The coal phase-out is linked to the need to make our society and our economy more climate- and resource-friendly. Surveys show that a large proportion of the population supports the climate policy goals. However, when it comes to concrete implementation, individual measures are often perceived as unfair, too expensive or too elitist. How can citizens succeed in supporting this far-reaching transformation process in concrete terms - especially in particularly affected regions such as Lusatia?
To this end, the Berlin Governance Platform is focussing on the opportunities and challenges of participation formats, particularly in municipalities that are heavily affected by transformation processes, such as in Lusatia. After all, increasing acceptance of the changes taking place locally cannot be achieved through financial support alone, but also depends on citizens being able to (co-)shape the transformation themselves. To do so, they must be able to participate in the decisions that shape it, contribute their own ideas and feel its impact. This is also an opportunity to overcome the current deep-rooted scepticism of citizens towards "politics", including democracy, because it allows them to build on new, reliable experiences of their own.
In a first step, the project "Participatory development strategy for Lusatia" (funded by the Federal Ministry for the Environment, Nature Conservation and Nuclear Safety) discussed which participation formats can create trust through participation to shape the transformation in Lusatia and how culture and identity can be mapped in structural change processes. During the nine-month project phase, a trialogue and two workshops were held with stakeholders from politics and administration, business, organised civil society, academia and cultural practitioners from Lusatia. You can find the final report "Change with structure" here.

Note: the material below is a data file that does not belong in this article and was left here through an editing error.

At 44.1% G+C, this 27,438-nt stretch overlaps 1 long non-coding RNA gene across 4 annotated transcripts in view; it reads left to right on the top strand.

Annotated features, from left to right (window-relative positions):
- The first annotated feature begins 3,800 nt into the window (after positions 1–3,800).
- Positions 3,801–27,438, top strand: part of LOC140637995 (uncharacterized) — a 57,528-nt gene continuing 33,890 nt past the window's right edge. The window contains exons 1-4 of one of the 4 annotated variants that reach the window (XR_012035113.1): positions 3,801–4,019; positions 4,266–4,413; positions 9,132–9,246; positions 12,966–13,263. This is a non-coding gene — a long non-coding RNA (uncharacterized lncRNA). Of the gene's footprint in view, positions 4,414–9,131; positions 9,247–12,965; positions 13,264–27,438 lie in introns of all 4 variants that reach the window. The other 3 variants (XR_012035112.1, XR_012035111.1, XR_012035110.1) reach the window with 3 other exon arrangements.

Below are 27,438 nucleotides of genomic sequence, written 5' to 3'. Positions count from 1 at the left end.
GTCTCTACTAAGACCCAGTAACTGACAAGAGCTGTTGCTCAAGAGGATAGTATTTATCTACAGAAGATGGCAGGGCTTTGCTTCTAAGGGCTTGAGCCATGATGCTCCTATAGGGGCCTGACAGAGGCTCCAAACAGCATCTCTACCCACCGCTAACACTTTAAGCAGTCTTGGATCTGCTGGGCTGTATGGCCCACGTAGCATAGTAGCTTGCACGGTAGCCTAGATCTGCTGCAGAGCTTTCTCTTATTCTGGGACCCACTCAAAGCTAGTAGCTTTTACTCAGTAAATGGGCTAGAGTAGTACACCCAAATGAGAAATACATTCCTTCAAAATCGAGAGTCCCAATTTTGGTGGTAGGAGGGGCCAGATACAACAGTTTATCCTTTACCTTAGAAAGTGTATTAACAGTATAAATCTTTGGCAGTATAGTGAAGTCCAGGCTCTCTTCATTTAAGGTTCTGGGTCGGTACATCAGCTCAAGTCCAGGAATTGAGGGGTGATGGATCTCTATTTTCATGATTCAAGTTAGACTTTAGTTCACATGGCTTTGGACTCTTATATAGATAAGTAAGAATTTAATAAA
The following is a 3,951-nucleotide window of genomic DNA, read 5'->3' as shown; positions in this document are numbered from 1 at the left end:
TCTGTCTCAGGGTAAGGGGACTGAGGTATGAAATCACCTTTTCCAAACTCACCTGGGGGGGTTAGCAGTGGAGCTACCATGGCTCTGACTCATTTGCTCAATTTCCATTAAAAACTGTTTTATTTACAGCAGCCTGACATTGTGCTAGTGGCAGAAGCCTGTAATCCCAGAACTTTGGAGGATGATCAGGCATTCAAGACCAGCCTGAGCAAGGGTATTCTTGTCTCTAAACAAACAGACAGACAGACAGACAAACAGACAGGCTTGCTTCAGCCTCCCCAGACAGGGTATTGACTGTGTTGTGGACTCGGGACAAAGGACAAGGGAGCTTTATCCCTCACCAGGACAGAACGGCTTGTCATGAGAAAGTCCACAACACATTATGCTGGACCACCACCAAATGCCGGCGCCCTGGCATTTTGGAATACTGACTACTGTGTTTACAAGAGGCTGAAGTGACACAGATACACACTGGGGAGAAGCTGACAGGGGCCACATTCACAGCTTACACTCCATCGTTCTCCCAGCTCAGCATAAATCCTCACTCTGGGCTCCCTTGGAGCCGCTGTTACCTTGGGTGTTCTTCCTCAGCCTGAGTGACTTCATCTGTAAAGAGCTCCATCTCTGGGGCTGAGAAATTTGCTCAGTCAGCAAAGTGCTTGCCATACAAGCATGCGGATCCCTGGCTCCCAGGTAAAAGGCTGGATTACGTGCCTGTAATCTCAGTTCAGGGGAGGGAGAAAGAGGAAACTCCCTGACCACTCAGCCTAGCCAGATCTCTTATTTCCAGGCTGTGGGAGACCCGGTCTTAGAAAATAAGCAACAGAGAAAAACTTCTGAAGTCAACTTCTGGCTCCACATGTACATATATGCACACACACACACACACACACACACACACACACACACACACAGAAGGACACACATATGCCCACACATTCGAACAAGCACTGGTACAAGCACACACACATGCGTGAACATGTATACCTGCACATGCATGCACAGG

The role of municipal citizen participation
In a further step, the project "Municipal citizen participation in Lusatia" the investigation of municipal participation formats that have already taken place and the systematisation and visualisation of possible formats. Because participation is not just participation. It must neither be a fig leaf for measures that have already been decided upon nor raise unrealisable expectations. How have previous participation formats been received by citizens? What role does long-term municipal participation play, for example, in the creation of guiding principles and visions? How do municipal processes and overarching structures of the transformation process interact? How can the different levels be harmonised with each other? These and other questions were investigated as part of an interview-based study.
01/2019 – 12/2021
Federal Ministry for the Environment, Nature Conservation and Nuclear Safety
Katja Treichel, Prof Dr Gesine Schwan, Raffael Barth
The results of the study were visualised in a freely accessible digital participation atlas. This can be accessed via the following link: https://viz.governance-platform.org/beteiligungsatlas-lausitz/